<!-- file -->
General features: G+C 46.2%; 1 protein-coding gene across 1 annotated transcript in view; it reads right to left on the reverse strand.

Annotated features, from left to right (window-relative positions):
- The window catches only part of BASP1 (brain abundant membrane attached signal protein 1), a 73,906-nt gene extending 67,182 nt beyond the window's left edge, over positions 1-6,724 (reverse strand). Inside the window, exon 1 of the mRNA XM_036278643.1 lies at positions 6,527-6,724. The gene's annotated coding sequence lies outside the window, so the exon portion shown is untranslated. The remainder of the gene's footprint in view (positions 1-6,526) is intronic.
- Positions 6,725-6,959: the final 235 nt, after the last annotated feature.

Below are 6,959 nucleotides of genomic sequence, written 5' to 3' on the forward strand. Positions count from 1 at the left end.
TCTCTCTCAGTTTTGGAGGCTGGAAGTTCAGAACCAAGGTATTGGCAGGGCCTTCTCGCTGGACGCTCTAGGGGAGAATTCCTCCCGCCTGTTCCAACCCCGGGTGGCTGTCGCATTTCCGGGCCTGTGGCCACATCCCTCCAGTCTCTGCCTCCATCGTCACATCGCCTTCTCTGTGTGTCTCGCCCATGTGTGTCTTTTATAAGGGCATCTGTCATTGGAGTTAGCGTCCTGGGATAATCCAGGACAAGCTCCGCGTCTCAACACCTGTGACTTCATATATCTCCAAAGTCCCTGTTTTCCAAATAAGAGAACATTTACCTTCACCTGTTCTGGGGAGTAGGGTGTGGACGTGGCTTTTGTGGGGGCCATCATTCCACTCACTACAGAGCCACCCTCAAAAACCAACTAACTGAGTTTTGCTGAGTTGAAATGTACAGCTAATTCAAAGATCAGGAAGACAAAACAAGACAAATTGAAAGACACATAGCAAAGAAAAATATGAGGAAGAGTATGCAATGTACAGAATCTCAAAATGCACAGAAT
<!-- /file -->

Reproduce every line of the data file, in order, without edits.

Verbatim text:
General features: G+C 46.2%; 1 protein-coding gene across 1 annotated transcript in view; it reads right to left on the reverse strand.

Annotated features, from left to right (window-relative positions):
- The window catches only part of BASP1 (brain abundant membrane attached signal protein 1), a 73,906-nt gene extending 67,182 nt beyond the window's left edge, over positions 1-6,724 (reverse strand). Inside the window, exon 1 of the mRNA XM_036278643.1 lies at positions 6,527-6,724. The gene's annotated coding sequence lies outside the window, so the exon portion shown is untranslated. The remainder of the gene's footprint in view (positions 1-6,526) is intronic.
- Positions 6,725-6,959: the final 235 nt, after the last annotated feature.

Below are 6,959 nucleotides of genomic sequence, written 5' to 3' on the forward strand. Positions count from 1 at the left end.
TCTCTCTCAGTTTTGGAGGCTGGAAGTTCAGAACCAAGGTATTGGCAGGGCCTTCTCGCTGGACGCTCTAGGGGAGAATTCCTCCCGCCTGTTCCAACCCCGGGTGGCTGTCGCATTTCCGGGCCTGTGGCCACATCCCTCCAGTCTCTGCCTCCATCGTCACATCGCCTTCTCTGTGTGTCTCGCCCATGTGTGTCTTTTATAAGGGCATCTGTCATTGGAGTTAGCGTCCTGGGATAATCCAGGACAAGCTCCGCGTCTCAACACCTGTGACTTCATATATCTCCAAAGTCCCTGTTTTCCAAATAAGAGAACATTTACCTTCACCTGTTCTGGGGAGTAGGGTGTGGACGTGGCTTTTGTGGGGGCCATCATTCCACTCACTACAGAGCCACCCTCAAAAACCAACTAACTGAGTTTTGCTGAGTTGAAATGTACAGCTAATTCAAAGATCAGGAAGACAAAACAAGACAAATTGAAAGACACATAGCAAAGAAAAATATGAGGAAGAGTATGCAATGTACAGAATCTCAAAATGCACAGAAT